The white-tailed deer is a common creature. Virtually everyone in North America has seen one.
This has been the first year I’ve taking trail-camming deer seriously, and I’ve been impressed at what has been revealed to me.
As animals go, they are pretty common, but their lives are mysteries to us. They spend so much time in thickets and then are only seen during the dusk and dawn hours.
They don’t form vast herds the way that red and fallow deer do in Europe.
They live out their lives in bands. Related does run together all year round, and the bucks form all male bands that suddenly dissipate once the hormones start flowing at beginning of November.
And these common animals still remain mysterious.
Most people are unaware that the white-tail is the oldest living deer species. It may even be the oldest ungulate species still living in the Americas. Their fossils have been dated to the Pliocene, some 3.5 million years ago!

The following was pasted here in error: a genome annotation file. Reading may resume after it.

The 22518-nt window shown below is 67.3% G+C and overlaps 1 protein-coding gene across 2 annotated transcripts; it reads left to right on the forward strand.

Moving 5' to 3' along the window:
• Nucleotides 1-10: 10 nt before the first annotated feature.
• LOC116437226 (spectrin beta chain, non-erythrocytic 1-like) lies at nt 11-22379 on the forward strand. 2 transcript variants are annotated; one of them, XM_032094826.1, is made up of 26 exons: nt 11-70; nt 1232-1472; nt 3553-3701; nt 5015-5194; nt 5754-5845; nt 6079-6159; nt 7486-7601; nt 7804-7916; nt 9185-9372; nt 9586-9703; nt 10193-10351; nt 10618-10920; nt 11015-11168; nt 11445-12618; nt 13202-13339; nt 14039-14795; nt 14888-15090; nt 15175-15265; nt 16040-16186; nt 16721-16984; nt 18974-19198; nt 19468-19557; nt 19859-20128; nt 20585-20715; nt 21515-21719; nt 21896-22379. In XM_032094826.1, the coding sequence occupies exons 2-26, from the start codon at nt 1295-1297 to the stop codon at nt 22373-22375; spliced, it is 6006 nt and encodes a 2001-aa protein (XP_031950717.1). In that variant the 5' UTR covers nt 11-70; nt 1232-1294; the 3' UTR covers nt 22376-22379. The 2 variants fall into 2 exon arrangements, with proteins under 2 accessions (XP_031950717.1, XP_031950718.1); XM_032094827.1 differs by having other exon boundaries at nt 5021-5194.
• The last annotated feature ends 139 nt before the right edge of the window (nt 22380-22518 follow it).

They were here long before there were wolves and cougars to hunt them and far longer before the first human ever killed one.
It was almost killed off in that orgy of market hunting that spread through the US in the late nineteenth and early twentieth centuries.
Now, our forests are being shaped by the multitudes of deer that have rebounded and surpassed their Pre-Columbian population levels.
We slam into them with our cars. (One took out my headlight a few weeks ago!) We build Berlin walls around our gardens and vegetable patches to keep them out.
And yet they survive.
As they always have.
We killed off the wolves and cougars, and bobcats and coyotes offer them only token predation.
They live almost without fear, save for the few who sling arrows or blast guns at them.
We can only hope that our kind proves as resilient as the white-tail.
We are the foreigners here.
They are the natives.